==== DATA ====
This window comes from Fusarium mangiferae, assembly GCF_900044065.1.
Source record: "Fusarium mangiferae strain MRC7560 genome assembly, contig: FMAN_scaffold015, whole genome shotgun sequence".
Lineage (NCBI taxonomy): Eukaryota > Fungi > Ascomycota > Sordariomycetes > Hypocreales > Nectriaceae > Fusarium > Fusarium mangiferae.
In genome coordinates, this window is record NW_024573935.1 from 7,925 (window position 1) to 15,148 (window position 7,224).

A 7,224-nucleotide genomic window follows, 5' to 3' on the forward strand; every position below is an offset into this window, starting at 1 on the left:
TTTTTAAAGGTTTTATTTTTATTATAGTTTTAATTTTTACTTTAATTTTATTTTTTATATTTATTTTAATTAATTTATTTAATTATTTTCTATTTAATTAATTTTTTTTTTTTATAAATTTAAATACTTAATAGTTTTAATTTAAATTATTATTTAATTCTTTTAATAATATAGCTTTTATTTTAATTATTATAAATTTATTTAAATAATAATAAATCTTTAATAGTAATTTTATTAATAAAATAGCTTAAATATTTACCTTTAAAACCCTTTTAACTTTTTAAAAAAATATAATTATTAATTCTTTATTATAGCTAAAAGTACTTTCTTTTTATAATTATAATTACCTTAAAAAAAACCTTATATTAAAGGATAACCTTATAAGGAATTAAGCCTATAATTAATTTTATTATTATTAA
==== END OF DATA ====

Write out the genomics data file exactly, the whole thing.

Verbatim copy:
This window comes from Fusarium mangiferae, assembly GCF_900044065.1.
Source record: "Fusarium mangiferae strain MRC7560 genome assembly, contig: FMAN_scaffold015, whole genome shotgun sequence".
Lineage (NCBI taxonomy): Eukaryota > Fungi > Ascomycota > Sordariomycetes > Hypocreales > Nectriaceae > Fusarium > Fusarium mangiferae.
In genome coordinates, this window is record NW_024573935.1 from 7,925 (window position 1) to 15,148 (window position 7,224).

A 7,224-nucleotide genomic window follows, 5' to 3' on the forward strand; every position below is an offset into this window, starting at 1 on the left:
TTTTTAAAGGTTTTATTTTTATTATAGTTTTAATTTTTACTTTAATTTTATTTTTTATATTTATTTTAATTAATTTATTTAATTATTTTCTATTTAATTAATTTTTTTTTTTTATAAATTTAAATACTTAATAGTTTTAATTTAAATTATTATTTAATTCTTTTAATAATATAGCTTTTATTTTAATTATTATAAATTTATTTAAATAATAATAAATCTTTAATAGTAATTTTATTAATAAAATAGCTTAAATATTTACCTTTAAAACCCTTTTAACTTTTTAAAAAAATATAATTATTAATTCTTTATTATAGCTAAAAGTACTTTCTTTTTATAATTATAATTACCTTAAAAAAAACCTTATATTAAAGGATAACCTTATAAGGAATTAAGCCTATAATTAATTTTATTATTATTAA